Archive for March, 2011

March 31st, 2011

» 24 Books: March 2011

March sucked. Really, really sucked. I have a lot of words for how and why, but none I particularly want to share right now. Here’s what I read/listened to:

  • How I Live Now, by Meg Rosoff, read by Kim Mai Guest
  • The Big U, by Neal Stephenson
  • The Wise Man’s Fear, by Patrick Rothfuss
  • Redwall, by Brian Jacques, read by Ron Keith
  • The Fifth Elephant, by Terry Pratchett
  • The Stranger, by Albert Camus, translated by Matthew Ward, read by Jonathan Davis
  • The Beach, by Alex Garland

2011 Book Count: 15
January: 6
February: 2
March: 7

March 10th, 2011

» Limbo

Over six months ago, I downloaded a much-hyped little indie xbox game called Limbo. It is beautiful and clever and a bit creepy and exactly the kind of game that I adore, and I twisted my boyfriend’s arm into trying it with me. He’s not a big video game player, so I felt pretty damn excited when he tried it, and again when he liked it well enough to continue playing. Between one thing and another we let it languish for a long, long time — but last weekend we finally finished! I don’t want to give anything away because (I know I’ve been over this a million times, but you’re going to hear it again) I loved the experience of finding it all out first-hand. It’s just an awesome game: the gameplay, the art, the story. If you liked Braid, I think you’ll like Limbo too. Same spirit of puzzley goodness.

So, other than that, and everything I’ve been going on and on about on the horse blog, I moved. It sucked, but a LOT less than it could have because I have some REALLY really really amazing friends and family, and have I mentioned that they’re amazing? Thanks again guys. The gut-wrenching process of packing, and moving, and moving, and moving, and cleaning — it’s already starting to fade to a distant, hazy memory of suffering. (I have to admit — though the night before the actual move I was seriously nauseous and convinced the world was going to end, the morning of I got this absolute rush of adrenaline and crazy, and for the beginning part of packing the truck I felt totally happy and high as a kite. That wore off eventually and by the end of the day I wanted to die, but that will surprise no one who’s ever moved.)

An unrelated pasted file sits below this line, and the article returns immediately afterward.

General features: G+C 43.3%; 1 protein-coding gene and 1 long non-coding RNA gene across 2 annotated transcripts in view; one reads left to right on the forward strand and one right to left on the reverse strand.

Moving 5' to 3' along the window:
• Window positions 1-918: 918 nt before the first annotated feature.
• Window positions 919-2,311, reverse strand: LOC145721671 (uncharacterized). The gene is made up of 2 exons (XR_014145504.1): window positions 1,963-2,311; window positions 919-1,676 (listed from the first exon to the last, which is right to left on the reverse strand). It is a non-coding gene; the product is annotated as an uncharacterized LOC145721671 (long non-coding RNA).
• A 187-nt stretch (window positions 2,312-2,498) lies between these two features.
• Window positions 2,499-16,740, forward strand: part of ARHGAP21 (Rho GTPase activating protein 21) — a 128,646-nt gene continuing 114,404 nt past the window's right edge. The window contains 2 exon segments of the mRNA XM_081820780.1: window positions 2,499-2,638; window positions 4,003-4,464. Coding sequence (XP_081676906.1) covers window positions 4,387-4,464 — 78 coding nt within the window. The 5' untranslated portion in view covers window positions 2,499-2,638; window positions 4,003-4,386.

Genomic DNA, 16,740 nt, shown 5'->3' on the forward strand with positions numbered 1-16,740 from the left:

So now here I am in this great new place, and I’m suddenly socked with this cannonball of a realization that I somehow have to fit all of my personal belongings, which had previously been tucked away in the vast warren of closets of my old one-bedroom apartment, into this one small bedroom. In the process of packing I did send off boxes and boxes of stuff to donate — lots of books, clothes, and home decor — but I’m still left with this feeling that I have too many things and not enough space to put them in. I will be combing back through my drawers and bookshelves, and I’ve invested quite a bit in organizational stuff for my closet, but I’m fast coming up on some harder decisions.

I moved on a Saturday and I kid you not, on Monday I had people asking me if I was all unpacked. Talk about guilt. Talk about being buried suddenly under this crushing sense of failure. Maybe people are just trying to make conversation, and I’m all too aware that I’m unusually emotionally vulnerable lately, but man. That is one I didn’t see coming, the expectation that I would move on a Saturday and be unpacked by Monday. Like it’s that easy, like why don’t I just take some stuff out of boxes?

When I moved into my first apartment I thought a lot about how I wanted it. I considered the flow, I plotted stuff out on graph paper and made little furniture representations so I could look at arrangements without really having to rearrange. I dreamed and dreamed and dreamed about when I had a place I could paint, about elements of my ideal home, about one day having somewhere permanent. I couldn’t afford much but I did what I could and started taking notes for One Day. I made my bedroom a No Electronics zone: no computer, no tv. I did leave my sewing machine there, but as part of my crafting and writing desk — my little place for inspiration and creation. The rest of the bedroom was a space to breathe and decompress.

Man, I loved living there. I learned so much about myself in that apartment.

I’ve always liked to see moving as an opportunity to self-reflect, to try to move closer toward my ideal life, but this, now, is no gentle invitation. This is a demand that I stand up and reinvent myself. So I have been trying to take a good hard look at my life. I am trying to hold onto only the things that I love and that make me feel good about myself. I’m trying to rediscover the path to what and who I want to be. I’m trying to free myself to fit in this smaller space. I know it can be done. It’s just one foot in front of the other. One box at a time.

This is not where I thought I’d be at this point in my life, but it’s where I am. And that, I suppose, makes it the perfect place to start.